IT’s fair to say that reaction to Chancellor Osborne’s latest budget has been mixed.
Some have praised the Chancellor for sticking to his guns and refusing to bow to pressure, while others have accused him of attempting to do too little, too late.
Amongst the dissenters is John Longworth, director general of the British Chambers of Commerce, who said, while there was much for businesses to welcome in the Chancellor’s statement, he should have gone further to support enterprise and growth, by, for instance, scrapping increases in business rates.
He added: “We are at an unprecedented moment in our economic history, and the government should be doing everything in its power to get the economy moving.
“Many of the Chancellor’s measures are positive but may come too late, particularly for smaller and medium-sized companies. We need urgency, scale and delivery today.”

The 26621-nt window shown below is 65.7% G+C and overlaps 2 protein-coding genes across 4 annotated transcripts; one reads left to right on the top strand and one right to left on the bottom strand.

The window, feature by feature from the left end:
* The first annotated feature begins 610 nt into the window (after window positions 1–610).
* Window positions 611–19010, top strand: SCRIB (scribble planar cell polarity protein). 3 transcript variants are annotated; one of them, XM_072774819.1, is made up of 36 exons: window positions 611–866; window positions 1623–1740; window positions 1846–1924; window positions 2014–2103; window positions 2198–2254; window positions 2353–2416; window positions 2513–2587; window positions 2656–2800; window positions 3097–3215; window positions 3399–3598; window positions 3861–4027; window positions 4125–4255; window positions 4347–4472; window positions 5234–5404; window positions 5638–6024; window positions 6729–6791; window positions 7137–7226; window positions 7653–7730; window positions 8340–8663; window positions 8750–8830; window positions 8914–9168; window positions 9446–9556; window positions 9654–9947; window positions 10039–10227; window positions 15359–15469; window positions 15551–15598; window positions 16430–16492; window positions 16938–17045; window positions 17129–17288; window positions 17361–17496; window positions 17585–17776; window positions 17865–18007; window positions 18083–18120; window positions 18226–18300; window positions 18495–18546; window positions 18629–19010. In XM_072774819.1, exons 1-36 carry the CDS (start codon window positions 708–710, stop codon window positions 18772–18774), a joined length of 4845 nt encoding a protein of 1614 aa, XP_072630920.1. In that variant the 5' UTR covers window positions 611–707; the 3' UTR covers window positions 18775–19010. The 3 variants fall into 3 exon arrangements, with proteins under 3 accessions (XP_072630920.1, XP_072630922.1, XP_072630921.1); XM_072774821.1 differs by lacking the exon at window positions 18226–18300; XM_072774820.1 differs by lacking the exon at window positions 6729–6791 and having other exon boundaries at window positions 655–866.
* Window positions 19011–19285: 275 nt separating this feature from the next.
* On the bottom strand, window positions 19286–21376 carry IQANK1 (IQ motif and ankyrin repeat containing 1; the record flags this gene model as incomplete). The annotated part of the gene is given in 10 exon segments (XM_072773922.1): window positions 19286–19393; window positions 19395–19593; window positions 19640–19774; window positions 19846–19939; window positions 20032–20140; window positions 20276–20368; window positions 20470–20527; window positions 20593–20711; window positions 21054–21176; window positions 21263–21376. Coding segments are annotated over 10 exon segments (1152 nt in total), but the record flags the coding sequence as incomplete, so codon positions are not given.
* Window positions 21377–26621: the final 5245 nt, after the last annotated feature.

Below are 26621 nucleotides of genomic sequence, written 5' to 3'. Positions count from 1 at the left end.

One of the constant cries from businesses, large and small, across the country is for a respite from the constant annual increases in business rates. Only businesses with premises of tiny proportions, little more than the size of a double garage, can hope for any relief from the burden of business rates.
However, the Chancellor’s plans to help the smallest companies increase their staff levels, by cutting their employer’s national insurance bills by £2,000 will give many of the smallest businesses a boost in confidence, at a time when they surely need it. The Federation of Small Businesses has welcomed the move, and claimed the Chancellor’s Budget had gone some way to restoring the confidence of small businesses.
The FSB claims the new housing initiative will help to reinvigorate the construction sector, where confidence has been low. It also welcomed the decision to scrap the planned 3p increase in fuel duty and plans for a new Business Bank that will help to provide much needed access to capital for small firms.
The Chancellor must have been encouraged by the latest employment figures, before he even started to speak, which revealed the actual number of people in work had increased by more than 130,000 to 29.7 million. However, this was tempered by the increase in unemployment, which rose by 7,000 to stand at 2.5 million.